Isn't that something?
[While I don't know anything about Emily but her only book and some poems and a few things others have said about her, I reckon Charlotte didn't read "Northanger Abbey", only "Pride and prejudice" and "Emma". It must be quite interesting to imagine what she would have thought if she had, especially when one has seen how she reacted to "The tenant of Wildfell hall", an anti-Gothic novel, or at least, a novel meant to deconstruct the Byronic hero (such as Rochester).] 

Update at 3.49pm: 
While checking that today's indeed Bogey's 114th birthday, I realised that I'd totally missed Jane Austen's 238th birthday- 16/12/1775- 16/12/2013, and at the same time, that I'd changed my view on her works 1 day before that. 
I should have written a few words on her talent and significance and influence, but perhaps it was enough. 

Tuesday 24 December 2013

Lucy Steele and Isabella Thorpe

Reading "Northanger Abbey" at the moment. 
As it turns out, master at describing, depicting and dealing with phonies is not J. D. Salinger, nor F. Scott Fitzgerald, as I have thought, but Jane Austen. The best character in this novel is Isabella Thorpe. At 1st she's reminded me of Lucy Steele (in "Sense and sensibility"), both of whom are self-serving, mercenary, hypocritical, artificial and full of flattery, then it turns out that in some magical way, Jane Austen's able to portray them as 2 distinctive individuals, so whereas Isabella Thorpe's energetic, rapid, enthusiastic, flirtatious, flexible, manipulative in a loud way with exaggeration of affection, taking advantage of language, talking in circles around anybody, transforming into whatever she knows others expect her to be, Lucy Steele is artful, affected, in a more gentle, calm, cold, cunning way, and mean almost to the point of being ruthless. In fact I find myself at loss to use my own words to say how different they are, so I'd better let Jane Austen demonstrate it.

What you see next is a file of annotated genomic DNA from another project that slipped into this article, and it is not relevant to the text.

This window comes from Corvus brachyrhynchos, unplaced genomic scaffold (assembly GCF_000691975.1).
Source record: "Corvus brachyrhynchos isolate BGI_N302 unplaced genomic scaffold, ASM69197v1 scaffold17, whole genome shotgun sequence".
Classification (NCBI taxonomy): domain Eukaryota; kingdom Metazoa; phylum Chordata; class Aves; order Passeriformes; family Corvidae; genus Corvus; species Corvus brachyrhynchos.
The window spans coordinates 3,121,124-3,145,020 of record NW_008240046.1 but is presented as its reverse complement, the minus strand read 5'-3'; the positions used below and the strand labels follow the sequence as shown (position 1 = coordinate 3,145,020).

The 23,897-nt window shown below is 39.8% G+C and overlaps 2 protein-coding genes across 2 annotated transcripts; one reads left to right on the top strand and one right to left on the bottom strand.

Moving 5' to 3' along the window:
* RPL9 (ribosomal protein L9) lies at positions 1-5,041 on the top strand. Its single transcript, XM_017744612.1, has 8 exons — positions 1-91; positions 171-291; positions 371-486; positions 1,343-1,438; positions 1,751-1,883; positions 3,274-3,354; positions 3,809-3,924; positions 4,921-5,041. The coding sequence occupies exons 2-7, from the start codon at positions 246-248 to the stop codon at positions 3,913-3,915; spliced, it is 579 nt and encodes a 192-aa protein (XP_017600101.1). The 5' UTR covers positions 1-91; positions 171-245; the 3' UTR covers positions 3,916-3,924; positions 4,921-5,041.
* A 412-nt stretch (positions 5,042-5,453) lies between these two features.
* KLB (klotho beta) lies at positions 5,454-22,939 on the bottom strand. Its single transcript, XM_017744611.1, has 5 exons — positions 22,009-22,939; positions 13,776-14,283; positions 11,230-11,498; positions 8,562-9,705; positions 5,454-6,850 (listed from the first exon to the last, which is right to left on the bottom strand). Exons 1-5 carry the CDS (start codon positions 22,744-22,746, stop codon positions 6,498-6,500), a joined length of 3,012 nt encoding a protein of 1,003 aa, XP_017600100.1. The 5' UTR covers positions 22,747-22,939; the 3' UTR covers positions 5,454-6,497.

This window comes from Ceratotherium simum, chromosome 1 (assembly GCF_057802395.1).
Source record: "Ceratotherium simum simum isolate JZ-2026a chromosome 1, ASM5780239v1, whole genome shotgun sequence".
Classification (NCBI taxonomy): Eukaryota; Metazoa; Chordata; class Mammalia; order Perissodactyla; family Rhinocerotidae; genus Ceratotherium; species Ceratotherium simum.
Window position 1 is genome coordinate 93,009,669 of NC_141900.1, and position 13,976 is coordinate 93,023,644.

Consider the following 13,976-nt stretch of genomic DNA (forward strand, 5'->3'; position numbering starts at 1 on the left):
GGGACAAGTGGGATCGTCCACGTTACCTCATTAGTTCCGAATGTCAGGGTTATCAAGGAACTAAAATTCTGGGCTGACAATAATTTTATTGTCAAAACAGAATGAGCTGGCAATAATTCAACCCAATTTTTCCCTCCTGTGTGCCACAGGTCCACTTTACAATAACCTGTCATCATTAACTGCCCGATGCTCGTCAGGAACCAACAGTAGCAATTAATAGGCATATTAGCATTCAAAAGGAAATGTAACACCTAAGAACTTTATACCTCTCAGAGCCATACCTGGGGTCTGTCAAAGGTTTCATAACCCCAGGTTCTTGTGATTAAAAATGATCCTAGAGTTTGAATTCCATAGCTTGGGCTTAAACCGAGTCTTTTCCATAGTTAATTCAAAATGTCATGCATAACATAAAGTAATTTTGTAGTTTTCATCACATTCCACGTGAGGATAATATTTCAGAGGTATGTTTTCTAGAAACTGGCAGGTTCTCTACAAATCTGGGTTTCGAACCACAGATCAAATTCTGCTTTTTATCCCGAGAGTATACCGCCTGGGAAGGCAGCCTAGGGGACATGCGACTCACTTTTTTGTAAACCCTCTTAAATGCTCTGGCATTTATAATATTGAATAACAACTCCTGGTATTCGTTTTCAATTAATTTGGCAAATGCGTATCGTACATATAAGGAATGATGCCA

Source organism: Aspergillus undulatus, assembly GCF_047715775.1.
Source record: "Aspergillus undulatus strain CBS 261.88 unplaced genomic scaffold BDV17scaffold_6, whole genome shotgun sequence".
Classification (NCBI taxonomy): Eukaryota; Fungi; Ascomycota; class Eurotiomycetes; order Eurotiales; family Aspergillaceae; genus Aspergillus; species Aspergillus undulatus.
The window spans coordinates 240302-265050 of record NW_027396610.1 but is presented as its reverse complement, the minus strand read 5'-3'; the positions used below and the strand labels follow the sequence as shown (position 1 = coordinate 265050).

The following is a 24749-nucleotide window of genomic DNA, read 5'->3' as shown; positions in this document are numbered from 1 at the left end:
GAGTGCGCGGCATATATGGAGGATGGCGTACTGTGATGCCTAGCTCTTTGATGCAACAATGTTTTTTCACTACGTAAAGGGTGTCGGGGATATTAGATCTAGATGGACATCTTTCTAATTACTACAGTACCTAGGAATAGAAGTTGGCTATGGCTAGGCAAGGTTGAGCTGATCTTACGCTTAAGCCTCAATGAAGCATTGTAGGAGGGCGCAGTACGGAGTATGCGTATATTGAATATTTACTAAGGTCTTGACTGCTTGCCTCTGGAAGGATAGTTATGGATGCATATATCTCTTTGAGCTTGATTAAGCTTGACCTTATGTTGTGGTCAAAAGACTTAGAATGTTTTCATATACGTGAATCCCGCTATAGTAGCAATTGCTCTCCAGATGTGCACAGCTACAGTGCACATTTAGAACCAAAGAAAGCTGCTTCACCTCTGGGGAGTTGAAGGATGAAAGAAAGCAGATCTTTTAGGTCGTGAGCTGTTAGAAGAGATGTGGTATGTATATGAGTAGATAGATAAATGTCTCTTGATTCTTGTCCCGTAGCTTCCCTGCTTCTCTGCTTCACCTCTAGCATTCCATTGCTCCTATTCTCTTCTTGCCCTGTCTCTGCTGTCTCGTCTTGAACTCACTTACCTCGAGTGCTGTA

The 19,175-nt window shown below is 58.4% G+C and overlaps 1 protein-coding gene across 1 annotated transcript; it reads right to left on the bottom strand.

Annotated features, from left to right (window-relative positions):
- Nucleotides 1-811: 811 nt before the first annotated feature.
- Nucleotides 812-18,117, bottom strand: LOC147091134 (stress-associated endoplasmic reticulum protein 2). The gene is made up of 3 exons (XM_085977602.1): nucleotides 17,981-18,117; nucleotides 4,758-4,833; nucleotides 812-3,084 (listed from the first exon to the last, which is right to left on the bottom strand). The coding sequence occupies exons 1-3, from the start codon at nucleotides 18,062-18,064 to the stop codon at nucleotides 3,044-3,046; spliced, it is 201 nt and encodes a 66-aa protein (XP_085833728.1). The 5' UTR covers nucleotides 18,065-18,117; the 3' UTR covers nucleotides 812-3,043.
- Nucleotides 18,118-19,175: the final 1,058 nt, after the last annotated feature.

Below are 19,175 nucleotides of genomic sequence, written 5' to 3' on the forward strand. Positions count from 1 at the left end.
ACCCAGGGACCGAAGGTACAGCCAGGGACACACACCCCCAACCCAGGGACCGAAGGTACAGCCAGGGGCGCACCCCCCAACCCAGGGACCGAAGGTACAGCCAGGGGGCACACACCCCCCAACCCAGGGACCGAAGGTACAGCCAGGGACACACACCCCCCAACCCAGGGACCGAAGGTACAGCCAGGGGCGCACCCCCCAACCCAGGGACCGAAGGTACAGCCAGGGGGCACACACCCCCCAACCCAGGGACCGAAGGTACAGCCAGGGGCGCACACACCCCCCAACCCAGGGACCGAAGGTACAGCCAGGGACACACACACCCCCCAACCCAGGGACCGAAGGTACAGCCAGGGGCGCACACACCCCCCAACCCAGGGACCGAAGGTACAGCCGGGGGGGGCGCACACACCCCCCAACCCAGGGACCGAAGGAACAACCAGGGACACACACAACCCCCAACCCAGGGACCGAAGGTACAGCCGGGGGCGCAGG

""You will think my question an odd one, I dare say," said Lucy to her one day, as they were walking together from the park to the cottage—"but pray, are you personally acquainted with your sister-in-law's mother, Mrs. Ferrars?"
Elinor did think the question a very odd one, and her countenance expressed it, as she answered that she had never seen Mrs. Ferrars.
"Indeed!" replied Lucy; "I wonder at that, for I thought you must have seen her at Norland sometimes. Then, perhaps, you cannot tell me what sort of a woman she is?"
"No," returned Elinor, cautious of giving her real opinion of Edward's mother, and not very desirous of satisfying what seemed impertinent curiosity— "I know nothing of her."
"I am sure you think me very strange, for enquiring about her in such a way," said Lucy, eyeing Elinor attentively as she spoke; "but perhaps there may be reasons—I wish I might venture; but however I hope you will do me the justice of believing that I do not mean to be impertinent."
Elinor made her a civil reply, and they walked on for a few minutes in silence. It was broken by Lucy, who renewed the subject again by saying, with some hesitation,
"I cannot bear to have you think me impertinently curious. I am sure I would rather do any thing in the world than be thought so by a person whose good opinion is so well worth having as yours. And I am sure I should not have the smallest fear of trusting you; indeed, I should be very glad of your advice how to manage in such an uncomfortable situation as I am; but, however, there is no occasion to trouble you. I am sorry you do not happen to know Mrs. Ferrars."
"I am sorry I do not," said Elinor, in great astonishment, "if it could be of any use to you to know my opinion of her. But really I never understood that you were at all connected with that family, and therefore I am a little surprised, I confess, at so serious an inquiry into her character."
"I dare say you are, and I am sure I do not at all wonder at it. But if I dared tell you all, you would not be so much surprised. Mrs. Ferrars is certainly nothing to me at present—but the time may come—how soon it will come must depend upon herself—when we may be very intimately connected."
She looked down as she said this, amiably bashful, with only one side glance at her companion to observe its effect on her.
"Good heavens!" cried Elinor, "what do you mean? Are you acquainted with Mr. Robert Ferrars? Can you be?" And she did not feel much delighted with the idea of such a sister-in-law.
"No," replied Lucy, "not to Mr. Robert Ferrars—I never saw him in my life; but," fixing her eyes upon Elinor, "to his eldest brother.""